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Comment Re:Creative billing (Score 4, Insightful) 129

There is, of course, the possibility that the man was just a good coder who was handed jobs that were bid as "six months of a full-time programmer" which he then slapped together in an afternoon of wild hacking and then just billed for the rest of the time while sitting in a bar. Pulling this off at two different employers at the same ime is impressive, but since employers don't exactly talk to each other who's just hired on I can easily see how one could fly under the radar like this.

Comment Re:#1 (Score 1) 147

Just curious what made you pick this one item. Yes, landing on Mars is hard. Then again, just getting TO Mars is hard. Then again, launching off Earth is hard. There's a whole string of events that all have to work to make this a success, and I'm slightly confused why you'd point to the landing stage as the important (or "critical" or "worrysome") one. From what I can gather, Mars probes have failed at launch, on transit, on approach (that's where Lockheed's screw-up with imperial units comes in) but once you're at the right speed in the atmosphere I'm not aware of any failures with descent/landing. I'm not saying there never were any, I'm certainly no expert, but I can't remember hearing of a Mars probe that made entry into the atmosphere at the expected angle and speed and then failed to make proper landing. Was there ever such a thing?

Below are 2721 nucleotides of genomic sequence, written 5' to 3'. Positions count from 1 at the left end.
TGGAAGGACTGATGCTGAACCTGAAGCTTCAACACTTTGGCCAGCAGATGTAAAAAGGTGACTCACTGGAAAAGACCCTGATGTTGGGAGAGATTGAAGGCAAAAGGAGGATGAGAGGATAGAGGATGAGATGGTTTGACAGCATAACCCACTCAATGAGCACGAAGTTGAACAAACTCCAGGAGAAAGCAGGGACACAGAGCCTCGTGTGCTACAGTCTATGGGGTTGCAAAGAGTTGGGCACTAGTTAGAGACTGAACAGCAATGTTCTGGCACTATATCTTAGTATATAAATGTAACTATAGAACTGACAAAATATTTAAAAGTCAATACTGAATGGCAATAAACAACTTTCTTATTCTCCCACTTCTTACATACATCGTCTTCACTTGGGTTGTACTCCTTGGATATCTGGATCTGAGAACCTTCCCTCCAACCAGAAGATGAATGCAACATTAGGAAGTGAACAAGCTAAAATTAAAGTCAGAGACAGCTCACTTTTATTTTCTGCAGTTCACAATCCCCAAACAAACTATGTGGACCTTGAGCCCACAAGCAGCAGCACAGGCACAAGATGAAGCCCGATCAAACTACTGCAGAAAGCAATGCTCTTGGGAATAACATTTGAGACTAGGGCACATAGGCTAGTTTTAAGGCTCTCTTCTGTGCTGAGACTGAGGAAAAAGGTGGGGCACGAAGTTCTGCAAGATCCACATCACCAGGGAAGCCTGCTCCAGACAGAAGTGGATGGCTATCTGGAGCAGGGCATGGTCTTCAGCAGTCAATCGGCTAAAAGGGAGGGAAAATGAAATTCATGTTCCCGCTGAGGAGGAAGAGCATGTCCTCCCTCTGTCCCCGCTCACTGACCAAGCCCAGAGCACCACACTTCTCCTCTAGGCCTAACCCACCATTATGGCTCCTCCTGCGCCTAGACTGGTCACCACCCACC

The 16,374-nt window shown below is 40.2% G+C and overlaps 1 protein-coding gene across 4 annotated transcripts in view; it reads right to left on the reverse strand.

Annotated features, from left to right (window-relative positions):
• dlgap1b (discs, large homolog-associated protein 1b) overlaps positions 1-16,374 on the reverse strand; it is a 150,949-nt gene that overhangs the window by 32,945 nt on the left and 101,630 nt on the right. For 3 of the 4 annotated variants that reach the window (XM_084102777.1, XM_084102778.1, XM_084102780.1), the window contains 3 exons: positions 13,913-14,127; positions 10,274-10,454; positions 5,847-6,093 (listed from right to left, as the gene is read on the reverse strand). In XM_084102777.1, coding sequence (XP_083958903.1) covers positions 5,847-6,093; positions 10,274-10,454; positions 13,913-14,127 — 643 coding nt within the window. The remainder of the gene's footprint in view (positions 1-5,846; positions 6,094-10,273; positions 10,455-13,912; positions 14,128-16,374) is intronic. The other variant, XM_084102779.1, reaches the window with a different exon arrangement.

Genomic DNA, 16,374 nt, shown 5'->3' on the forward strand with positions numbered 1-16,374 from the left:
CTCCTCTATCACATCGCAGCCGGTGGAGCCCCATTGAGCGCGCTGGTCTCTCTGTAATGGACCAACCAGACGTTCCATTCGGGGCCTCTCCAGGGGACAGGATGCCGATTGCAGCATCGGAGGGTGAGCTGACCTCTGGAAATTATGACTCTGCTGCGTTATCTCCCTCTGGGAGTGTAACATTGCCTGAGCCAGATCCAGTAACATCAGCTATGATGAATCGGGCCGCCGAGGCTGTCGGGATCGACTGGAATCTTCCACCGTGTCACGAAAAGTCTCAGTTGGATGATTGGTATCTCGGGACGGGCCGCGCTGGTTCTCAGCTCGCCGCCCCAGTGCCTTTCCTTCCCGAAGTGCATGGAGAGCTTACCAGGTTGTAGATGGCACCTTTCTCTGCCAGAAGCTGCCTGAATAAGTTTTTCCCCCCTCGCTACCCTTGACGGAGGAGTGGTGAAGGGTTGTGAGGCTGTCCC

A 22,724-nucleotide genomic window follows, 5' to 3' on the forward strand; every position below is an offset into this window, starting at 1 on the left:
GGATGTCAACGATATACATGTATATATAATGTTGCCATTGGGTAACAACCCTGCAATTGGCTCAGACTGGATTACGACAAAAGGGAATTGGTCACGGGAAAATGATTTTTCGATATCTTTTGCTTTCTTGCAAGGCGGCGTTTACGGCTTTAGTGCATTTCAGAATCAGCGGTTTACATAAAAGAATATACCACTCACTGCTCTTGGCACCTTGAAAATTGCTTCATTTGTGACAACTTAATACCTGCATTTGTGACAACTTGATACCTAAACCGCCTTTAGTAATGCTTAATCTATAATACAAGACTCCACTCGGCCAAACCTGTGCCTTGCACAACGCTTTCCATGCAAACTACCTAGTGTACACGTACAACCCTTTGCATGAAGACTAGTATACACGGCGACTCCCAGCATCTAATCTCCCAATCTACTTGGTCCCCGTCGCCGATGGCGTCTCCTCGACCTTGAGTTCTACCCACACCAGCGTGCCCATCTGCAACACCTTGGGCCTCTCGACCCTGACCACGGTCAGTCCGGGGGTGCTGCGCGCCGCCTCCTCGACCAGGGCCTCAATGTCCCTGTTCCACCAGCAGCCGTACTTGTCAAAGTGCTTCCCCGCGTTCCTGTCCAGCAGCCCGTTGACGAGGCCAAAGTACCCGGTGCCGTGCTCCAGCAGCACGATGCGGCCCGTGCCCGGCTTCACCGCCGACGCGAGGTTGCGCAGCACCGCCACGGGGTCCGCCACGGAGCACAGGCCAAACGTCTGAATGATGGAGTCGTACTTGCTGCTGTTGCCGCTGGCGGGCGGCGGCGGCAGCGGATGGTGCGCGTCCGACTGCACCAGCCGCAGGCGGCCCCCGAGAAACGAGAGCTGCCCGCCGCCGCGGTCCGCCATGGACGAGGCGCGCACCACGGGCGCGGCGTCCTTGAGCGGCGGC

Comment It isn't NASA's JPL. (Score 2) 35

JPL is NOT a NASA center. Why is that so hard to get into people? JPL is a division of Caltech. The people there have contracts that say they work for Caltech. They get paychecks from Caltech.

JPL had hardware in Earth's orbit before NASA even existed.

JPL does a lot of work for NASA (i.e work where NASA is a customer - think Mars rovers etc) but at all times, some fraction of JPLs work is non-NASA. Has always been. The fraction has historically varied. Especially in the sensors, detectors and instrumentation side of the house, the fraction of non-NASA projects can easily exceed 50%. Yes, that includes DOD customers, but a lot of people appear to forget NOAA (who do you think invents all those clever weather satellites?) and a host of smaller research organizations (like, in this case, Carnegie) who simply need the best of whatever device they're looking for.

JPL is not cheap - if you want cheap, go somewhere else. But if you need something that measures subtle signals (like distinguishing individual types/genus/species of underbrush from each other from aircraft altitude to identify and monitor invasive species) in adverse conditions for years at a time, then JPL is probably the go-to shop. And no, it is not "NASA's JPL" and yes, your money is just as welcome as anybody else's.

Comment Re:Godspeed, Endeavour. (Score 0) 55